Future uncertain for Chicago restaurants as winter approaches


Eric Henry

Some streets that have closed to expand space for outdoor restaurant seating.

As the days get colder and winter draws closer, many Chicago restaurants are faced with a looming question: what’s going to happen when it gets too cold to serve people outside? Currently, indoor dining is permitted at up to 40% capacity, but some people are still skeptical. “I’m still pretty cautious to go to restaurants,” said DePaul student Cat Garcia-Goetting. “I definitely prefer to get takeout right now.”

Outdoor seating has been an option for more space so far, but that’s going to get trickier soon. Just last year, Chicago reached record lows in temperature, reaching up to negative 23 degrees in January. Losing that additional seating is going to hurt business, so local restaurants need to find ways to keep their doors open while also keeping people safe.

Recently, the city of Chicago released guidelines for restaurants to follow regarding how to continue to provide outdoor seating when it gets colder.

Outdoor Dining Guidance_091820 by DePaulia on Scribd

The document is broken into three parts: structures, heating devices and safety considerations. This document gives us an idea of what outdoor dining is going to look like in the coming months. 

The “structures” section of the document tells us that temporary outdoor structures like tents or bubbles will be allowed, with certain regulations. Anything restaurants are planning to hold multiple parties in must have 50% of the sides open for air flow and must be secured to the ground. Any enclosed structures will only be allowed for individual parties and must have proper ventilation. If severe weather occurs, temporary structures may be prohibited if they become unsafe.

Some local establishments like Kelly’s Pub near DePaul’s Lincoln Park campus have worries about these guidelines, though.

“In December, January, February, it gets very, very cold oftentimes,” said Kelly’s employee Dustin Cardinal. “Even with a heater like ours out back going, that’s probably going to be not enough. You would still need to have on a winter coat. And when you’re trying to eat your food and all that, you don’t necessarily want to have your winter coat on.” 

Kelly’s currently has a back patio open with a tent and heater that they plan to keep open until late November, but they worry about what will happen after that.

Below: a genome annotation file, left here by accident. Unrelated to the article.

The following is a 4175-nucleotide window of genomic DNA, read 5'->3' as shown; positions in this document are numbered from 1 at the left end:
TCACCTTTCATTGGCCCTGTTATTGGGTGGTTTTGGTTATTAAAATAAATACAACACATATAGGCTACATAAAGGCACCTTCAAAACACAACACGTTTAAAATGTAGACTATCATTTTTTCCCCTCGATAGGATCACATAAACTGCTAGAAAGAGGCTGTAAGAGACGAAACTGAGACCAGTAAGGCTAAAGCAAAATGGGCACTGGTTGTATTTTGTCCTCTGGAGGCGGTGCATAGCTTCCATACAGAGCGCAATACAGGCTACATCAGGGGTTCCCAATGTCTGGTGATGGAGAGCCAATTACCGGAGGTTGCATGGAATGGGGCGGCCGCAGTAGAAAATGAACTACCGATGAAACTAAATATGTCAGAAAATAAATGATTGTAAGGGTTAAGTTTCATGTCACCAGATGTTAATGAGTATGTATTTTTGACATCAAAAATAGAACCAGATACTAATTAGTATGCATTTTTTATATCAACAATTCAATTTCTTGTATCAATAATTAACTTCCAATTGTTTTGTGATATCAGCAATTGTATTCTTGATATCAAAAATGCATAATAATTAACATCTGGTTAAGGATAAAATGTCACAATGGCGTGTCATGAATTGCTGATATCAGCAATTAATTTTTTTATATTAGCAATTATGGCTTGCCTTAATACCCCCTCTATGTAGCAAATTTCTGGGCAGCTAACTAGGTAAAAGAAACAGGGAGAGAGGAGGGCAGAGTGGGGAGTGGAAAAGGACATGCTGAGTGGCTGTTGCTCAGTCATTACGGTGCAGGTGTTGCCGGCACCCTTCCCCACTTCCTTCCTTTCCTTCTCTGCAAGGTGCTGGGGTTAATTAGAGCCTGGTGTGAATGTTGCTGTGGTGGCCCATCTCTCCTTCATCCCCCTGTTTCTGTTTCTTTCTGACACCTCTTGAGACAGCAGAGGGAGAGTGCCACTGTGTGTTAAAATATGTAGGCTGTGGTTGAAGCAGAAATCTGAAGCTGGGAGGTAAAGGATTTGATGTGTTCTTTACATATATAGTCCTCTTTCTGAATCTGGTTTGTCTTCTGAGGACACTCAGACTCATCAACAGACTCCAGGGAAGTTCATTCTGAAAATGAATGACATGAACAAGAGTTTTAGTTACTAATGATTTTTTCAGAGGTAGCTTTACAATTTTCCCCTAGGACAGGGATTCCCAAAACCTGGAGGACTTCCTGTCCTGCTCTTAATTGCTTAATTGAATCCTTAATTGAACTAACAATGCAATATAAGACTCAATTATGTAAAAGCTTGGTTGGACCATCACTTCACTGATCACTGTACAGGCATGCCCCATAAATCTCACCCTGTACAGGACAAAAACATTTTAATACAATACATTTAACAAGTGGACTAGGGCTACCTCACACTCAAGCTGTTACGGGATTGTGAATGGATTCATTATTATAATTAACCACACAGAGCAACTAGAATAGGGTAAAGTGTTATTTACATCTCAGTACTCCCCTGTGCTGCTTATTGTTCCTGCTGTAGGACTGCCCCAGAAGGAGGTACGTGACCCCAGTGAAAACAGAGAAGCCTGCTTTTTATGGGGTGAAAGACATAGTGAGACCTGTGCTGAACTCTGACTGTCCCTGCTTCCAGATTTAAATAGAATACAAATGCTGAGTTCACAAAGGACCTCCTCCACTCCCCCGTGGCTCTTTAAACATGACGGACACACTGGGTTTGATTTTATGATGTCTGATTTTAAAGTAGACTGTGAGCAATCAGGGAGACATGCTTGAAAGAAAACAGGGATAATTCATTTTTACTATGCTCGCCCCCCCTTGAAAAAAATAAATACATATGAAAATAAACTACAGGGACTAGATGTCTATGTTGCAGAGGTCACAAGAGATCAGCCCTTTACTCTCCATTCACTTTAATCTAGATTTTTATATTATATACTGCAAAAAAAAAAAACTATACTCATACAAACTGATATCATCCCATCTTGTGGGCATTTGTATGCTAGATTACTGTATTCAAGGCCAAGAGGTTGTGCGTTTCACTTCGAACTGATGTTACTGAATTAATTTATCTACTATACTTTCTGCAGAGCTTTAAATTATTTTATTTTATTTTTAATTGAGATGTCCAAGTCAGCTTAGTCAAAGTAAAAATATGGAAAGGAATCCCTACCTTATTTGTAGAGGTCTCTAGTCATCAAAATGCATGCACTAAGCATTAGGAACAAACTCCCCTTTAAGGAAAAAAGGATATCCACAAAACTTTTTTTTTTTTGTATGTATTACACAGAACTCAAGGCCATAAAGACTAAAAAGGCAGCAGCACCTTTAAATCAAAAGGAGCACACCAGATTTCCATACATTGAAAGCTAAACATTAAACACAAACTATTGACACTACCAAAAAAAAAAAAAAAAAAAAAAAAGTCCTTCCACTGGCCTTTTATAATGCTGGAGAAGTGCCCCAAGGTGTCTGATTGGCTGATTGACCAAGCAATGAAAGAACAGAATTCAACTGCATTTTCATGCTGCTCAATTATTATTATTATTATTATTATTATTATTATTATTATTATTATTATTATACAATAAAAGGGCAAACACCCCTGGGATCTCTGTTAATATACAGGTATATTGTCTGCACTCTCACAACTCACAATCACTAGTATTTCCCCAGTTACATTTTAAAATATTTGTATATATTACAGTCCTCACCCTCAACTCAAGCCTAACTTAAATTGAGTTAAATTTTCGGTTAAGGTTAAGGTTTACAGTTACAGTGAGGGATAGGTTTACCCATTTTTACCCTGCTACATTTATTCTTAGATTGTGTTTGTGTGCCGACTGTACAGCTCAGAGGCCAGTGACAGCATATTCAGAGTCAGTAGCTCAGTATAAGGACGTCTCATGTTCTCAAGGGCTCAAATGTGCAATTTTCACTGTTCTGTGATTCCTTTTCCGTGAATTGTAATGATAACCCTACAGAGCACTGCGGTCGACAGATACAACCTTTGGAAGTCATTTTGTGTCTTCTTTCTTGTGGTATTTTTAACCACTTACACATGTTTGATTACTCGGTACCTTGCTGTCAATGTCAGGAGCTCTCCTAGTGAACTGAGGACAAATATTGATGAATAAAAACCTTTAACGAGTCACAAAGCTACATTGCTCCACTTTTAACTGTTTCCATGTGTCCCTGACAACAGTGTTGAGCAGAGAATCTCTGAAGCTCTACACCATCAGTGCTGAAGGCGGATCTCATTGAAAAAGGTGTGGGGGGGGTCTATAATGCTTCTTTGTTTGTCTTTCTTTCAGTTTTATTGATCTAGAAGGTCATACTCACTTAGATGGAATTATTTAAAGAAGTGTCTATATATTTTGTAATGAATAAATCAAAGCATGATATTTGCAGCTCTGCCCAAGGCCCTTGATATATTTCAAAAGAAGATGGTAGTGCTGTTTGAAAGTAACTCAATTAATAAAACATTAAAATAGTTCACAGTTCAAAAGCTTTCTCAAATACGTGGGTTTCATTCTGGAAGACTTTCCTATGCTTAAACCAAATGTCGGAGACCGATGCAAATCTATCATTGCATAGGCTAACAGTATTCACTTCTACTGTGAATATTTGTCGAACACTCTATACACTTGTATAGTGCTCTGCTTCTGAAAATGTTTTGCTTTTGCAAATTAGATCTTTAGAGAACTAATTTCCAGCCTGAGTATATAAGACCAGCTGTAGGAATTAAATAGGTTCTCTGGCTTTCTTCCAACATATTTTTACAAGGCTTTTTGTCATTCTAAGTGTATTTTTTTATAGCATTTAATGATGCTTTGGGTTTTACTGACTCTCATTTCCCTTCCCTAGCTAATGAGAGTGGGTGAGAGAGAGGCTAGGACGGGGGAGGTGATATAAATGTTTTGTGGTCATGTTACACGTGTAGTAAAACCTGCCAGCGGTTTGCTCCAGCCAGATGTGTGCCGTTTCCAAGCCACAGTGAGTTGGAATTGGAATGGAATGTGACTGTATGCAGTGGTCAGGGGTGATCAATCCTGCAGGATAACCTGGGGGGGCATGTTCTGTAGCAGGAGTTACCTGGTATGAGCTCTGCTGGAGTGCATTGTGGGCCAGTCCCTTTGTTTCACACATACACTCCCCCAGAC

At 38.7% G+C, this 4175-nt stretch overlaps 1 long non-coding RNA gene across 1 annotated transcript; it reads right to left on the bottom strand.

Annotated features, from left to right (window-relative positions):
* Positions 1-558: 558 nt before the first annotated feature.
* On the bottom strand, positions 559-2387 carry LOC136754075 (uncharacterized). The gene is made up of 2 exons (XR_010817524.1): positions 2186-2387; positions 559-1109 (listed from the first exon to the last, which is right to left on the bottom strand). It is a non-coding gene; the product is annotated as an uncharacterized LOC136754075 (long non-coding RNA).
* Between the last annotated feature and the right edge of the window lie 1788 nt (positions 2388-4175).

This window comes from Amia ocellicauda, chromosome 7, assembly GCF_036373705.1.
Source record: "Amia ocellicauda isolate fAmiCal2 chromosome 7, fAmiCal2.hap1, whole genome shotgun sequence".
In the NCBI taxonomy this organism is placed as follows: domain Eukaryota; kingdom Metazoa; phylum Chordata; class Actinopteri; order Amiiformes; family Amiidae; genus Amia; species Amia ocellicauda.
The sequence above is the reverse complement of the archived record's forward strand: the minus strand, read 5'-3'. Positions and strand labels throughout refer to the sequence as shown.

“Because our bar is really small, we will probably have to shut down,” Cardinal said. “We’ll only be allowed to have 22 people inside and at that point it’s kind of not even worth it. Yeah, we will probably have to shut down for at least a couple of months while it is very, very cold.”

Homeslice, a pizza restaurant in Lincoln Park, is planning to keep its two back door patios open through the winter for people 21 years old or older. One of them is covered already and they are planning to cover the other if its permit continues. Their third sidewalk patio, which is available to people under 21 years old, will also be covered. The indoor capacity is also going to be limited, and will change as the night goes on. “Before Covid, we had to reduce the max capacity to about 25%, so we had to send a lot of staff home early that day,” said Homeslice employee Nico Aoandy. “Now as the night goes on in general, we have to decrease our max capacity from 25%. It changes throughout.”

As of July 24, nearly 16,000 restaurants have had to close permanently due to the pandemic, according to Yelp data. Having to reduce capacity is severely hurting their businesses, and on top of that, the CDC states that both indoor and outdoor dining in restaurants are high-risk activities. In fact, adults that have tested positive for Covid-19 are twice as likely to have reported going out to restaurants, bars, or coffee shops in the past 14 days than those who tested negative.

While dining may not be the safest, there are ways to help local restaurants stay open.

“We’ve already seen a ton of success from restaurants that have expanded their takeout and delivery options, some are even offering meal kits, drink kits, cooking classes and pivoting their use of technology,” Justin Norman, vice president of data science at Yelp told ABC News. Ordering food for delivery and getting takeout are great ways to support local businesses while keeping yourself and restaurant workers safe.